According to him, that 150 tons per hectare, it can possibly keep about 30 local animals compare to the normal local grass that the yield is just about 10 to 11 tons.
He added: “We used the Napier grass and we have seen the benefits. I think the grass is one of the solutions to herders and farmers conflicts. We brought it from Kenya and we tried it in of the grazing reserves in Kaduna state and it was quite successful. We used to be animal that were given one litre of milk and our milk production increased to three litres after feeding that grass for about two weeks.
“And the good thing about the grass once you plant it, you can start using it after three months and in a hundred days, you can start harvesting but the only disadvantage I can say about the grass, you don’t graze it, you can only cut and carry. It maybe be a disadvantage maybe to herder but it is advantage because what makes pastoralists move is to look for grass and water. The good thing about the grass, the animal don’t need to go out and graze because you cut the grass and carry.”
He said during the rainy season, if a farmer or grower plant it, they can cut it three times because once they cut it after about 45 to 50 days, it grows again.
Said he: “You cut again, after about 45 to 59 days, it grows again. The good thing about the grass, if you maintain and apply fertilizer and cow manure, which is very effective, after 45 to 50 days, it grows again. And once you plant it and maintain it very well, it can last for five years, which is the advantage.”
Speaking on the availability of seedlings, he said one of the Napier service providers established about 40 hectares in Jeri, where it produces seedlings and presently, there are over two millions seedlings that he is willing to sell to farmers to establish Nappier.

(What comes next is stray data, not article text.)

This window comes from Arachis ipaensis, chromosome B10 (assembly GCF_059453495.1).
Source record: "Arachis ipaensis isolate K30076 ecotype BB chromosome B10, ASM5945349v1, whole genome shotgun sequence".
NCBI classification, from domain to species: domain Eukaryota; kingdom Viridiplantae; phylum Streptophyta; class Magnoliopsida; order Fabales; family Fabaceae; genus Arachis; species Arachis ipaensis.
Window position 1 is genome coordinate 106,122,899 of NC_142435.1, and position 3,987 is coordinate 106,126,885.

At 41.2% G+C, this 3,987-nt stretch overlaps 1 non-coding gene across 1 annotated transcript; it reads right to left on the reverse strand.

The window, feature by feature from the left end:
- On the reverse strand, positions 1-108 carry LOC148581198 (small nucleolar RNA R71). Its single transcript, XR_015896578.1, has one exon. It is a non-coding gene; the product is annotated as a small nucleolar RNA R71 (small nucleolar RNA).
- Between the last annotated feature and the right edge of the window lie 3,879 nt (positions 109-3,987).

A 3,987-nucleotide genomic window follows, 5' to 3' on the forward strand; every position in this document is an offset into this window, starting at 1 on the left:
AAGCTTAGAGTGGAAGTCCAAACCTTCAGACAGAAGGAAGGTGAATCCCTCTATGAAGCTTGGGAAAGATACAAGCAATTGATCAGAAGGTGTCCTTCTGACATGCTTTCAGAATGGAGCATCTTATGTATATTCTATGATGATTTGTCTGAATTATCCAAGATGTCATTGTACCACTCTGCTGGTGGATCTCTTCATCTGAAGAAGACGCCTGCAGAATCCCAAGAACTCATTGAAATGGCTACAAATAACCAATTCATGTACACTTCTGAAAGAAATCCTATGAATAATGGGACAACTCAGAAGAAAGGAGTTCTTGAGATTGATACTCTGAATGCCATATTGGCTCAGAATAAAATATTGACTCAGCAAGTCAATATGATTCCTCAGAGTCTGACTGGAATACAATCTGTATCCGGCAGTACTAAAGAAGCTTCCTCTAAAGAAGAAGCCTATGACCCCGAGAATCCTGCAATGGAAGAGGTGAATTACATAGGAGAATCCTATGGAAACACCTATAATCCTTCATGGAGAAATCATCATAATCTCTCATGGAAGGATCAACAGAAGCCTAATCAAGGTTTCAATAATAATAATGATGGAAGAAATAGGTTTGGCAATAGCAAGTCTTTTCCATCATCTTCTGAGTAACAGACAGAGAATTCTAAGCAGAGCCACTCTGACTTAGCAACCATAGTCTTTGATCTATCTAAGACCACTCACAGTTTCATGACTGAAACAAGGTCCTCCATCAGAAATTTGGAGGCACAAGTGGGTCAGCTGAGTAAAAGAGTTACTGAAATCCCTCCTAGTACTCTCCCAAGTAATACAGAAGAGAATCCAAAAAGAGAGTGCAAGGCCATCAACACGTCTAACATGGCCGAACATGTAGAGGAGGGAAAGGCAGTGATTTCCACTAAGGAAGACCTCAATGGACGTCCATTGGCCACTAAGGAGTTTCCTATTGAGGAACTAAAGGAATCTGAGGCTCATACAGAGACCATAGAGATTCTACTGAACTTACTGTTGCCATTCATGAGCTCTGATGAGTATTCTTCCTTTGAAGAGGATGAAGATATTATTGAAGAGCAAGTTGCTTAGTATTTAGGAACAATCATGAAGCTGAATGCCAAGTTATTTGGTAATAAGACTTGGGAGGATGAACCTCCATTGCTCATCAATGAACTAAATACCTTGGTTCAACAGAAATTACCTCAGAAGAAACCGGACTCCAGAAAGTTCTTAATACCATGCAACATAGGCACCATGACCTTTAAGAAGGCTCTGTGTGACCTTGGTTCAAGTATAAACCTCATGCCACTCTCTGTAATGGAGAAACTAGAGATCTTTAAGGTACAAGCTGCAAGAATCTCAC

He explained that the grass can be planted across the country. “We plant it in Sokoto, Birnin Kebbi that is desert sound area. The good thing there is that, if you have about 800 millimeters of rainfall and good sunshine effect they are enough for it to do well.”
He noted that there is no age restriction in planting the Napier grass, as both adult and youth can engage in the production, which is why the grass is being called value chain benefits.
He said: “Youths can take it as profession and plant it and also make sure they have farmers around them. In Southwest, farmers have land limited space. The little space they have, can be used to keep their animals. The youth that has land around Southwest can plant, cut it and sell to farmers. In terms of value chain benefits, it is a win-win for everybody in the value chain.
“The livestock will have good feed, produce more milk, those fattening will have good milk. The cow dung manure can be a source of income. They sell to those that produce Nappier and the Nappier would now be cut and sole to the farmers, is a win-win situation in the entire value chain and yet it is a good source of employment opportunities for the youths especially for areas that cannot carve out land for pastoralists for their grazing reserves.”
He hinted: “But in the North, you can look at the situation where youths that are in the grazing reserves can do that and commercially service livestock farmers not only the pastoralists but people that keep livestock.”